Nicole Freedman, a Jamaica Plain resident, is leaving her post as director of the City’s Boston Bikes program to take a transportation position with the City of Seattle, according to an email blast from her.
Her last day is today, March 27.
Freedman, who is a former Olympic cyclist, became the director of the program when it launched in 2007 and has held that role since, except for a short stint in Maine at another cyclist job. Under Freedman’s leadership, Boston rose from one of the worst-ranked cycling cities to a nationally recognized one that received an award from the League of American Bicyclists.
“I am proud of how much we have accomplished together for cycling here in Boston. Since launching we have added 92 miles of bike lanes and nearly 2,000 bike racks,” Freedman said in the email. “We have an award winning Community Biking Program, which has donated 4,015 bikes and trained 23,000 youths. And of course, the New Balance Hubway system has become a new Boston institution.”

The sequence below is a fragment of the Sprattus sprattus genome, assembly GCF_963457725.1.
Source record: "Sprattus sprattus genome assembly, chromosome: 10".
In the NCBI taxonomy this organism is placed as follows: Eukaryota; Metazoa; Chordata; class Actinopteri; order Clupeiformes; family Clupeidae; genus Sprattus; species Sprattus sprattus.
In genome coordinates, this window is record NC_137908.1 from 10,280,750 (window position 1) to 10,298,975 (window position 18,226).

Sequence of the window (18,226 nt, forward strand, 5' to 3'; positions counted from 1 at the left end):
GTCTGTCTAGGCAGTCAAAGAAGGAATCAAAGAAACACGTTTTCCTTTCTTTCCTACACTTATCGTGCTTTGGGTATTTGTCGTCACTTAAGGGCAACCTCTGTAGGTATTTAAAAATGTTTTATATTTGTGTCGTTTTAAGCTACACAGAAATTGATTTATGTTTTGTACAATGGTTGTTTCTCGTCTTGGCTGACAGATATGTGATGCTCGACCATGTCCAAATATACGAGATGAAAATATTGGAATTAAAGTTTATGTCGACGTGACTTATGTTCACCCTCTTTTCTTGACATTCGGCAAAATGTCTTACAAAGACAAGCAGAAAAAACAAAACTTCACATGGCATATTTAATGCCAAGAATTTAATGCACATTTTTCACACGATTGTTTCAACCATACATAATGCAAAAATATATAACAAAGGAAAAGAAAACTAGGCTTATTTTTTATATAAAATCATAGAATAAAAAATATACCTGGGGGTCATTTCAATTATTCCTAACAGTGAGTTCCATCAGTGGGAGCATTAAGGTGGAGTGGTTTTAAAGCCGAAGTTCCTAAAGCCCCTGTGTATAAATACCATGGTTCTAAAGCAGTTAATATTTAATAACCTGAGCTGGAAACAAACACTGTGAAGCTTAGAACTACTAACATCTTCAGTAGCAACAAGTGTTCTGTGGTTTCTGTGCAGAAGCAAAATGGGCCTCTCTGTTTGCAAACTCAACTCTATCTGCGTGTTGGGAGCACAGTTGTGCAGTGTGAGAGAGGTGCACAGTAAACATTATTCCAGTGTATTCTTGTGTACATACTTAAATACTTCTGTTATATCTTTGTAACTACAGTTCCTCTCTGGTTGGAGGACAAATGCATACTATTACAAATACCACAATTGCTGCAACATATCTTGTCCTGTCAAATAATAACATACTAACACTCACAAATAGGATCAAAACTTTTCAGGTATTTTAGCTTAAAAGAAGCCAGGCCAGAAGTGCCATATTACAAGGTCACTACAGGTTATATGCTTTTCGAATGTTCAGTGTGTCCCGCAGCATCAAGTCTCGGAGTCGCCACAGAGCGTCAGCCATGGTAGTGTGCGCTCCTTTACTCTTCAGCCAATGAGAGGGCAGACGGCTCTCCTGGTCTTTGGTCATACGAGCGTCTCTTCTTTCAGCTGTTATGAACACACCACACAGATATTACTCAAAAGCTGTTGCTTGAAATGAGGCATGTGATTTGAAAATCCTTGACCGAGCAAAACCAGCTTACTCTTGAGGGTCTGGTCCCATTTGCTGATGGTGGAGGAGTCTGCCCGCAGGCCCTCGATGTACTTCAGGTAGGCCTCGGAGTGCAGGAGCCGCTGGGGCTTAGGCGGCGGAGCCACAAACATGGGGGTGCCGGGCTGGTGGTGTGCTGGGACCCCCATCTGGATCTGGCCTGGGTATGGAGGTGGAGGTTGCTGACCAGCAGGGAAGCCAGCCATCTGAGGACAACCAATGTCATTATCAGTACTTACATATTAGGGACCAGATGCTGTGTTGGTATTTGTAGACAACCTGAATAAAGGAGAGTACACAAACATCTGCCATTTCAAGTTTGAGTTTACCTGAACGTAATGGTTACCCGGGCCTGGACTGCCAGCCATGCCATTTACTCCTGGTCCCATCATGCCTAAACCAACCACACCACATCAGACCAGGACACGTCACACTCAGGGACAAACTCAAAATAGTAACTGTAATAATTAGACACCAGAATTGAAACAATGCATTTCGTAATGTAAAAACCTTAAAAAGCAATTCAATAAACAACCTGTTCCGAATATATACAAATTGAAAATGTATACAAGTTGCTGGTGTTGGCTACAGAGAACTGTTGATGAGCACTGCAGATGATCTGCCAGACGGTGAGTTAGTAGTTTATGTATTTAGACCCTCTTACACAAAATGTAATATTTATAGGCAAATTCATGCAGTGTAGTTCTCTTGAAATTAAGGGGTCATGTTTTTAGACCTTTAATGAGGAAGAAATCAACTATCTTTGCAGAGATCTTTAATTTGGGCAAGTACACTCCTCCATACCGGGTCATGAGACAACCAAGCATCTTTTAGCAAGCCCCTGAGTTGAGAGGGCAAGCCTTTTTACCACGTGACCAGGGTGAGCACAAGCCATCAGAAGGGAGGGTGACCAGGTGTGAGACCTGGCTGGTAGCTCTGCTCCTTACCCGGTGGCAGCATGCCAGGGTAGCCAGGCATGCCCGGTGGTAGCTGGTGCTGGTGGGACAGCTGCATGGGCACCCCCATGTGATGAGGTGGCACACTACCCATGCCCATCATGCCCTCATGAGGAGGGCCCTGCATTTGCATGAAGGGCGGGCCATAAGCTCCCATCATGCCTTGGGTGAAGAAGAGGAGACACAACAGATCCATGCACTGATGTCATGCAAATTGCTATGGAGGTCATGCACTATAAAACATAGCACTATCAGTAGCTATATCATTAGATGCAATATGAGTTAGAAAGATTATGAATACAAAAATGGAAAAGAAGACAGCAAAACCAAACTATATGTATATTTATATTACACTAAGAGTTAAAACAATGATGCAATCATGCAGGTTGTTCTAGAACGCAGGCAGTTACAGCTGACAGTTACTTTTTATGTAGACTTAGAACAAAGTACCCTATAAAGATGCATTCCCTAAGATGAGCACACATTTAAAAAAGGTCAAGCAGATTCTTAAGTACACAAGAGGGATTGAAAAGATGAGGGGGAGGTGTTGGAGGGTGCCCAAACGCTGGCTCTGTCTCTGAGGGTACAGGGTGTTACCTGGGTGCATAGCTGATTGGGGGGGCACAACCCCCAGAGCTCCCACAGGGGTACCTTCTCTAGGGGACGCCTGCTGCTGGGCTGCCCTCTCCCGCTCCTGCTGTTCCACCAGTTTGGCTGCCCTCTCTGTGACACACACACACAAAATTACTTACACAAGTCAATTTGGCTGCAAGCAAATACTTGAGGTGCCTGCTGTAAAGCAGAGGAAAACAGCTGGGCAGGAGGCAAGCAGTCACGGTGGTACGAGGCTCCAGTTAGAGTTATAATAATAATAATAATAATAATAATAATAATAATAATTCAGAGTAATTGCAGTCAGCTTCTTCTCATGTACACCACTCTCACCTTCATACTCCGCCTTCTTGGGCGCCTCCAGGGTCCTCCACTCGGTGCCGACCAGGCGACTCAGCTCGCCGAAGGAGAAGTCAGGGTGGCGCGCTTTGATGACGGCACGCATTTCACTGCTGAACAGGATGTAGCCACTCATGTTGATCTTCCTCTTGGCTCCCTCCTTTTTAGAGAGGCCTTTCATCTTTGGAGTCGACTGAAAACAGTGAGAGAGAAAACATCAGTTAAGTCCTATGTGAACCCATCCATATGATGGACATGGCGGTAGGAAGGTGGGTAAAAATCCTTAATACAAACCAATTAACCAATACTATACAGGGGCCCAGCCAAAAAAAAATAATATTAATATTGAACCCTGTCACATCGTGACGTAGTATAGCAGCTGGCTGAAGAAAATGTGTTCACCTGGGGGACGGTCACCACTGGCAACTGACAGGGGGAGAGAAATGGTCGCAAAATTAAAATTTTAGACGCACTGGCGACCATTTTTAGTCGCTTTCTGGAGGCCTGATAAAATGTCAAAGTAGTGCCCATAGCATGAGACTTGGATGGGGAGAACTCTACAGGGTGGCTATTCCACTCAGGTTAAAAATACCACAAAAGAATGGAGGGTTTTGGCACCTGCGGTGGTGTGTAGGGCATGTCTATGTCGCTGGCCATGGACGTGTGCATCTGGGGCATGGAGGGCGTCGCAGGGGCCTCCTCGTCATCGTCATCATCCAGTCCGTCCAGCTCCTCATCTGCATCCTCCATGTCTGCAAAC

She said that there are “exciting” happenings around the corner for the city, including an expansion of Hubway in late summer 2015. “I am honored and humbled to have had a chance to serve you and all the residents of Boston these last 8 years,” Freedman said in the email. “I hope I have contributed to making Boston a great place to live, work and visit.”
Freedman said that Kim Foltz will be the “immediate point person” for Boston Bikes after she leaves.
Freedman also has been involved with Boston 2024, the organization attempting to bring the Olympics to the city. She told the Gazette she hopes to continue working with Boston 2024 in some way after she moves.